Today, we live in a different world – a very different economic environment and a very different valuation opportunity set. There have been various shades of portfolio in between, of course – be it a substantial weighting towards banks (yes, you did read that correctly) in the mid-nineties, or the ‘old economy’ stocks that were totally out-of-favour during the dotcom bubble, or the focus on global dependable growth that developed in the run-up to the financial crisis.

All of these portfolios were formed using the same tools and with the same aim – that of delivering attractively positive long-term returns to investors. In each case, they ultimately succeeded in that aim.

The equity income fund has evolved in the relatively short period since its launch but it continues to reflect the cautious view we have of the global economic outlook. We remain absent from the parts of the market that look most vulnerable to the economic headwinds and have focused the portfolio towards companies that can deliver sustainable growth in spite of them. Some of the larger cap businesses that have exited the portfolio still look capable of delivering growth but other opportunities, some of them in smaller, earlier-stage businesses, have surpassed them in terms of attractiveness and conviction.

This evolution will inevitably continue. The pace and direction of that change is impossible to predict, as it will depend on what happens in markets and in the global economy.  One thing we can be sure of, however, is that Neil will continue to invest with the same discipline and with the same aim of delivering the attractive long-term total return that investors expect. An attractive, sustainable and growing income stream will continue to be a vital part of that return.

What are the risks?

  • The value of the fund and any income from it may go down as well as up, so you may get back less than you invested
  • Past performance cannot be relied upon as a guide to future performance
  • The ongoing charges figure is charged to capital, so the income of the fund may be higher but capital growth may be restricted or capital may be eroded
  • The fund may invest in other transferable securities, money market instruments, warrants, collective investment schemes and deposits – some of these security types could increase the fund′s volatility and increase the level of indirect charges to which the fund is exposed
  • The fund may invest in overseas securities and be exposed to currencies other than pound sterling – as a result, exchange rate movements may cause the sterling value of investments to decrease or increase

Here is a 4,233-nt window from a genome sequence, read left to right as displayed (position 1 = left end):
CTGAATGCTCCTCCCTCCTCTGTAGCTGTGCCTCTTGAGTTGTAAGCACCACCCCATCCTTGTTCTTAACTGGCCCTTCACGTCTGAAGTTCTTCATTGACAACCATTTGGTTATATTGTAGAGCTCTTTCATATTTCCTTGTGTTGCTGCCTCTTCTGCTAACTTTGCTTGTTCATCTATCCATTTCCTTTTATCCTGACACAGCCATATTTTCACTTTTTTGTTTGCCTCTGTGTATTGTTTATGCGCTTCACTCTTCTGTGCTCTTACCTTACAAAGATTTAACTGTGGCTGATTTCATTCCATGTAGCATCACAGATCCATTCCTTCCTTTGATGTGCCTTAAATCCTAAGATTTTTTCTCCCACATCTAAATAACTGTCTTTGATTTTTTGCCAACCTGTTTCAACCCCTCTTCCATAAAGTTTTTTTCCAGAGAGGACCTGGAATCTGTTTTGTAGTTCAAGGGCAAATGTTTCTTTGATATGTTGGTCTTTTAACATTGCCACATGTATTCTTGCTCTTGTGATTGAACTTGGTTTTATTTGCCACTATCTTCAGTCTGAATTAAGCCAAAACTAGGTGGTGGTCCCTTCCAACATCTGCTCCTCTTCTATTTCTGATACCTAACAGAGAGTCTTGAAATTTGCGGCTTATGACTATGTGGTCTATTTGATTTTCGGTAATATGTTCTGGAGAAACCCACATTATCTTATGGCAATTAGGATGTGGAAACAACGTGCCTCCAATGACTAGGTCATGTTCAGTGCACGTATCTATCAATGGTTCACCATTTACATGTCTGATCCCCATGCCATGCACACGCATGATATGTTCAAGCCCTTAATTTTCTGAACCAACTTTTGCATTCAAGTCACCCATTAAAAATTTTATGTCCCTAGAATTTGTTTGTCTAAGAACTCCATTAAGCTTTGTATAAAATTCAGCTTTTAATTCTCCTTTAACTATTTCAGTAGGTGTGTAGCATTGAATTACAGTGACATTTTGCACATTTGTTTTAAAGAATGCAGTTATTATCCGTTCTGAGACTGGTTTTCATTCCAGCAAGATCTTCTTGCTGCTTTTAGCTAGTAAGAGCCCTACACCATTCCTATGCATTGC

• The fund may invest in unquoted securities, which may be less liquid and more difficult to value, because they are generally not publicly traded – the lack of an open market may also make it more difficult to establish fair value

Important information

Before investing, you should read the Key Investor Information Document (KIID) for the fund, and the Prospectus which, along with our terms and conditions, can be obtained from the downloads page or from our registered office. If you have a financial adviser, you should seek their advice before investing. Woodford Investment Management Ltd is not authorised to provide investment advice.

The Woodford Funds (Ireland) ICAV (the “Fund”) has appointed as Swiss Representative Oligo Swiss Fund Services SA, Av. Villamont 17, 1005 Lausanne, Switzerland. The Fund′s Swiss paying agent is Neue Helvetische Bank AG. All fund documentation including, Prospectus, Key Investor Information Documents, Instrument of Incorporation and financial reports may be obtained free of charge from the Swiss Representative in Lausanne. The place of performance and jurisdiction for all shares distributed in or from Switzerland is at the registered office of the Swiss Representative. Fund prices can be found at www.fundinfo.com.

Woodford Investment Management Ltd is authorised and regulated by the Financial Conduct Authority (firm reference number 745433). Incorporated in England and Wales, company number 10118169. Registered address 9400 Garsington Road, Oxford OX4 2HN.

Woodford Patient Capital Trust plc is incorporated in England and Wales, company number 09405653. Registered as an investment company under section 833 of the Companies Act 2006. Registered address Beaufort House, 51 New North Road, Exeter, EX4 4EP.